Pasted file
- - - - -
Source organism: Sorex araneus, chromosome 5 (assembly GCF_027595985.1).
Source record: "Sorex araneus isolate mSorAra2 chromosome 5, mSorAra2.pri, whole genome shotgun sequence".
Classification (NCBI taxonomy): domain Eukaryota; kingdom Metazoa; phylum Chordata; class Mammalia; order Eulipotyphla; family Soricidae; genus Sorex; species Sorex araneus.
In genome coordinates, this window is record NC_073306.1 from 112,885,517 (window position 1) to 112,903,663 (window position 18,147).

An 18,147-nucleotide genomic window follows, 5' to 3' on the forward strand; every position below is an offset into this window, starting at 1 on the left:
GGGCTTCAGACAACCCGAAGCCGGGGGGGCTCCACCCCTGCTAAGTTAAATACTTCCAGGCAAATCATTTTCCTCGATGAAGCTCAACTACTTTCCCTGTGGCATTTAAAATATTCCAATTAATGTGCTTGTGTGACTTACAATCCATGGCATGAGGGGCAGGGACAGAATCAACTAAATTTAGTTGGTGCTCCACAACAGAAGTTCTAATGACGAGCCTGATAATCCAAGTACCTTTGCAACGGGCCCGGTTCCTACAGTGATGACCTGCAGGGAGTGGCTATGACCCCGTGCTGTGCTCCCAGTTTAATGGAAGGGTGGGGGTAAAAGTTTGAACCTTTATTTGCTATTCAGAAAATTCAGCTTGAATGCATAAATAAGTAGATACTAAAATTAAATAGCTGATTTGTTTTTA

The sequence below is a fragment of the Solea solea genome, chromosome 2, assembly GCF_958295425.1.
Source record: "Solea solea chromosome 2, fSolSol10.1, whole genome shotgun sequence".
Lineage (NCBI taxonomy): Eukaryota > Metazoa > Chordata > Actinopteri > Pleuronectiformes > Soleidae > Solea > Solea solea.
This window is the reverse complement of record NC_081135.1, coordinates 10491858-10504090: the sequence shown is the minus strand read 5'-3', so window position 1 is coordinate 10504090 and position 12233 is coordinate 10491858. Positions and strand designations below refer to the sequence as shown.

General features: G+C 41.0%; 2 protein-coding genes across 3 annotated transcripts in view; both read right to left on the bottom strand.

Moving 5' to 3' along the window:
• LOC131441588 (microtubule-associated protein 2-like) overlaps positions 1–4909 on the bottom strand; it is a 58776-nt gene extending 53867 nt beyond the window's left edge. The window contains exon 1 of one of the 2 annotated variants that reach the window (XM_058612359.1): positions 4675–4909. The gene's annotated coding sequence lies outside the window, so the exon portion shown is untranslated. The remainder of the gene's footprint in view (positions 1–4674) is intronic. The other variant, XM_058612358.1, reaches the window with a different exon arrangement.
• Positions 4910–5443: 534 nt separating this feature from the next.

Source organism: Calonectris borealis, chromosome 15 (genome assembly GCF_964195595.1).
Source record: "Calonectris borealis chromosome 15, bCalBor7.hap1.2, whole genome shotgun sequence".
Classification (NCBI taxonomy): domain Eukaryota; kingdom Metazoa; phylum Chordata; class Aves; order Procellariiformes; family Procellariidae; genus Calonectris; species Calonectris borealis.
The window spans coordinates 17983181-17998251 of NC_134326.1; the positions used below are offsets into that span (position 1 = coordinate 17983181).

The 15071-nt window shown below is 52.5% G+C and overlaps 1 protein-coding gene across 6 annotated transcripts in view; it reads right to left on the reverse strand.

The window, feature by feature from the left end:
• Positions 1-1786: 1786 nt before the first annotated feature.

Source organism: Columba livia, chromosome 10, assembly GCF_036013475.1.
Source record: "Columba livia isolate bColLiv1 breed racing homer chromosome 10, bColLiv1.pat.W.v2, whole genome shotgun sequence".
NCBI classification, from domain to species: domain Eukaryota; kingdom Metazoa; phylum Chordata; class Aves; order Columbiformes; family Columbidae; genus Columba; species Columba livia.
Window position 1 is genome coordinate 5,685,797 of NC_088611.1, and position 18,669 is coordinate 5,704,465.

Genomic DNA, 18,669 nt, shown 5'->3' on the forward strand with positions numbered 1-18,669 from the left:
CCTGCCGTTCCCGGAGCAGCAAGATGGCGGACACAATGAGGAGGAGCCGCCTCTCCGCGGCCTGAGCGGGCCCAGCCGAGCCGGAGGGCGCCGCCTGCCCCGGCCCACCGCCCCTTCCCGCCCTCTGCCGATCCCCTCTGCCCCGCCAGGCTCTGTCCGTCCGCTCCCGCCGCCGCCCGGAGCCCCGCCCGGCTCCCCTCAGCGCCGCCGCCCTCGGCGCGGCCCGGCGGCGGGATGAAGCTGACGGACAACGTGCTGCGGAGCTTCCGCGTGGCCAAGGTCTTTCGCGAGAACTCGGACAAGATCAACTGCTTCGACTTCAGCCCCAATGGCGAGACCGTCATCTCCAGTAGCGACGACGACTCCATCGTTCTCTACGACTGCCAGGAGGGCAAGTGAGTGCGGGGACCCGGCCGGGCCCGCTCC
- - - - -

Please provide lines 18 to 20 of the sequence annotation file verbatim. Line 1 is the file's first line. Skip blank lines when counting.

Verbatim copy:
The window spans coordinates 17983181-17998251 of NC_134326.1; the positions used below are offsets into that span (position 1 = coordinate 17983181).

The 15071-nt window shown below is 52.5% G+C and overlaps 1 protein-coding gene across 6 annotated transcripts in view; it reads right to left on the reverse strand.

The window, feature by feature from the left end: